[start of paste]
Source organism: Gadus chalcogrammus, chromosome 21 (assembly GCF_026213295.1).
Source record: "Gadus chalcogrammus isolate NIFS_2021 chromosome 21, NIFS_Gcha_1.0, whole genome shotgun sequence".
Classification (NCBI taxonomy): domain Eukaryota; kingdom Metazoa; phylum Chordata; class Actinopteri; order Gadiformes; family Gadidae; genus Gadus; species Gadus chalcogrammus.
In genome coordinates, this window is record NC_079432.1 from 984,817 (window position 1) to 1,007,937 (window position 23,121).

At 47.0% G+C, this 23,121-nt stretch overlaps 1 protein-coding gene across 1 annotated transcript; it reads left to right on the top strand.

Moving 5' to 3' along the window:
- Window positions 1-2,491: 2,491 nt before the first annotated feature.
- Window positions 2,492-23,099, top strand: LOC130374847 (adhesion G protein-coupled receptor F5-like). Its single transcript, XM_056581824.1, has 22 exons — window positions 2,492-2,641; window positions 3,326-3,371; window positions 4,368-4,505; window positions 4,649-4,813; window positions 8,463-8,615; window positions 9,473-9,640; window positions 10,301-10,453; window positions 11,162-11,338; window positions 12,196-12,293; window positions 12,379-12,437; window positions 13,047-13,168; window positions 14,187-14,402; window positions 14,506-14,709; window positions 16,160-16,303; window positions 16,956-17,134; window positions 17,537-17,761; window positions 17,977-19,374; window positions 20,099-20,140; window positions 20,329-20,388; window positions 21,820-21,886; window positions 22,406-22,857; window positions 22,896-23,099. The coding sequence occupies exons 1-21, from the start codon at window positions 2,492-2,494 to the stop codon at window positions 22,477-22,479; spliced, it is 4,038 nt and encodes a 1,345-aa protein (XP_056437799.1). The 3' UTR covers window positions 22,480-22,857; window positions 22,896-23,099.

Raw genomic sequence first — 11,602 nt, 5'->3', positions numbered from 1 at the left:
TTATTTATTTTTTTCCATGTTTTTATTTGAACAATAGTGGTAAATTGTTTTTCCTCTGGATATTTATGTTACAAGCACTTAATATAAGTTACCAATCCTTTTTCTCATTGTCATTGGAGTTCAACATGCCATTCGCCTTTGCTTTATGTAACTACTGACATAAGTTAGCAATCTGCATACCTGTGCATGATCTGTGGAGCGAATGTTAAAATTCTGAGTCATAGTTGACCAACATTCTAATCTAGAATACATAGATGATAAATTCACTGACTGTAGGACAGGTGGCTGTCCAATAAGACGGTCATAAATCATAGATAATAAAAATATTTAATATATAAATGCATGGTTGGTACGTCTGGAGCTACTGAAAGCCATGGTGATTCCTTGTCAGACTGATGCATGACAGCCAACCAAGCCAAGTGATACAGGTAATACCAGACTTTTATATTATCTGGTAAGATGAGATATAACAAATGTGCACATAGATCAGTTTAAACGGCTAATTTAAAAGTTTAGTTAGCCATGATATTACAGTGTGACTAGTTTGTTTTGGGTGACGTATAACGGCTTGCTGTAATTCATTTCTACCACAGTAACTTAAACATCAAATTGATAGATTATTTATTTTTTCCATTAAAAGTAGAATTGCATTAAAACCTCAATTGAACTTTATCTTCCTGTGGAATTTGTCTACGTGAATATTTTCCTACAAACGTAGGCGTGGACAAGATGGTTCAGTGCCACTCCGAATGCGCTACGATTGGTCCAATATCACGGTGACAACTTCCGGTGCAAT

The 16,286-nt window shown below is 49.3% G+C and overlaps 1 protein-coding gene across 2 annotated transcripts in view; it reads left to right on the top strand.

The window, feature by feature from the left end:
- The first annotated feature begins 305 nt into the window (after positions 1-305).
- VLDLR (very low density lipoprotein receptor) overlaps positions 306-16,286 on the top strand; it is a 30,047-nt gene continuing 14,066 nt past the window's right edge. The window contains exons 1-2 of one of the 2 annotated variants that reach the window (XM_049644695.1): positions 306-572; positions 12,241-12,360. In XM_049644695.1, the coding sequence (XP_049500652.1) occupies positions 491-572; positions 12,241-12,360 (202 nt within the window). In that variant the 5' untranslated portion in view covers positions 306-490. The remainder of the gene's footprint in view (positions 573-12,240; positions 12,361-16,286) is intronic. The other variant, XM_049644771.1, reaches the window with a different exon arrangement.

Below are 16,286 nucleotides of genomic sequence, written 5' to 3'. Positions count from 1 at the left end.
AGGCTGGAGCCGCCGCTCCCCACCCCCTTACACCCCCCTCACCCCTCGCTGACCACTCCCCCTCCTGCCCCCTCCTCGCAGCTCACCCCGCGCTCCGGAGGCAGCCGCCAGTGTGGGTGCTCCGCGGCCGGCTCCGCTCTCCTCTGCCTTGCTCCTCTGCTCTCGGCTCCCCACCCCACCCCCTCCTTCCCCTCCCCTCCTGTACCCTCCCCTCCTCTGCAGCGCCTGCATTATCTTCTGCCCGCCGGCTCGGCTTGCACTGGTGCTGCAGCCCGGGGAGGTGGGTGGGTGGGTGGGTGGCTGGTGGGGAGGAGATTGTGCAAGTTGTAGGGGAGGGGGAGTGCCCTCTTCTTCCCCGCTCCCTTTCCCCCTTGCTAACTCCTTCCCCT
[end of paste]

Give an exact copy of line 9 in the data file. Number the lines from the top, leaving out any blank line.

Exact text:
Raw genomic sequence first — 11,602 nt, 5'->3', positions numbered from 1 at the left: